8 Things to Consider When Starting a Business

by Junior Boomer on August 4, 2010

In light of the recession scare and the housing crisis and the high unemployment rates, many entrepreneurial types are choosing to venture out on their own to provide security for their family by setting up their own business. There are more new businesses being established than ever before but honestly the task is not one everybody is able to handle successfully. There are some serious considerations to make before delving into the world of business.
Things to Consider When Starting a Business
Creative Commons License photo credit: Dirk Dallas

Here are 8 considerations to make before starting your own business:

1. Do You Have the Time?

A self-employed individual likely spends much longer, more intense hours at their own business than they ever did working for someone else. If you think your new found schedule will be completely flexible, think again. It takes a lot of time, a lot of planning, and a lot of consistency to get the business off the ground and earning a profit. For the first few years, you’ll likely live, eat, and sleep the business. Be sure you can handle it and also check in with your family who also needs to be on board to make it a successful venture.

2. Can You Afford It?

Depending on the kind of business you wish to start, it may take several thousand dollars just to open up the shop. You may want to start out as a consultant or a freelancer in your field just to get by with as little overhead as possible. But that is not the only thing to consider. It can take some business five years or more just to see their first profit. Ask yourself if your family can survive on a roller coaster income for any length of time.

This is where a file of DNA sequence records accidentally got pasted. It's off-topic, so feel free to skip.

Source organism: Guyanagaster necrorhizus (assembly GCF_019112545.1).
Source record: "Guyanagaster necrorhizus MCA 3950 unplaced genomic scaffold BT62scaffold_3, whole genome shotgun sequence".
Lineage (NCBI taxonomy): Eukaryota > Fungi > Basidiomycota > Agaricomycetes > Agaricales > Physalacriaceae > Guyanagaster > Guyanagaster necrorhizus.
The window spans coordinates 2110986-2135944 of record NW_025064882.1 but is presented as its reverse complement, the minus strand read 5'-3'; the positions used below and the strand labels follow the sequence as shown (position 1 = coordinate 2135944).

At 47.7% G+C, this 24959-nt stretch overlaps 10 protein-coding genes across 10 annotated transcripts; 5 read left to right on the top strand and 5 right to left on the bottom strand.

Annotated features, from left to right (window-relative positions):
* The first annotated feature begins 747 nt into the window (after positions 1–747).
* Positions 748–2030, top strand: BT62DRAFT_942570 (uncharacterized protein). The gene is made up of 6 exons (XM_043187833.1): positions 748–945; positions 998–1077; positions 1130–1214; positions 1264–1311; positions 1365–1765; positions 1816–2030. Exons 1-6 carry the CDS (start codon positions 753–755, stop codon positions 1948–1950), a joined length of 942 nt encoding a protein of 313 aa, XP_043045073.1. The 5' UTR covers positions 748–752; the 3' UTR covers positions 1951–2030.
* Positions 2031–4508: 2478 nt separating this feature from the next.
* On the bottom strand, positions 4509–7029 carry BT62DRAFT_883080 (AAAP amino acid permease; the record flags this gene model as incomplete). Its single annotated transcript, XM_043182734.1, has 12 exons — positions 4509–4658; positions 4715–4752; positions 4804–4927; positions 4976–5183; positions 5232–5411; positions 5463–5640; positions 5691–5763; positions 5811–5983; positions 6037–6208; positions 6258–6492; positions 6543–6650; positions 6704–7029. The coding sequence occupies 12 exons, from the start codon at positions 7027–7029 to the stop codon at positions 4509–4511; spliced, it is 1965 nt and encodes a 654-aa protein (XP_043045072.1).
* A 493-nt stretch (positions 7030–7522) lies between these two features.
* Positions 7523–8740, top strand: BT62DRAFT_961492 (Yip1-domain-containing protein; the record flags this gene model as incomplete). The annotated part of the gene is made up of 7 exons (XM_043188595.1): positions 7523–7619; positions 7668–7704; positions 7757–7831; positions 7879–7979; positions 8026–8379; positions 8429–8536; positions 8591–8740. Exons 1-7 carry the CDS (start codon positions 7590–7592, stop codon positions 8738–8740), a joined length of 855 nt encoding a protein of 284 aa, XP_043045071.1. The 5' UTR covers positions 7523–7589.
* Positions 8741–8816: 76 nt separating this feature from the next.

3. Have You Thought It All Through?

The best way to really gauge your interest and success potential in a new business is by creating a business plan. A business plan will force you to look at the facts and figures of your potential business. It will make you project profit forecasts, define your marketing plan, and help you see the light when it comes to your idea working out and making a profit. Without a completed business plan, an entrepreneur will not clearly see what is entailed in starting a business. There will also be nothing to refer back to moving forward so it will be more difficult to track progress.

4. What Are You Selling?

The product or service you provide needs to be something people want or need. You will have to do the appropriate research to ensure that an auto body shop will survive in your neighborhood or that you can be competitive in the retail market internationally. Whatever your business idea is, you have to first make sure it is going to work. Ask friends, family, and colleagues for their opinion of your idea before moving forward.

5. Can You Promote Yourself?


Creative Commons License photo credit: estherase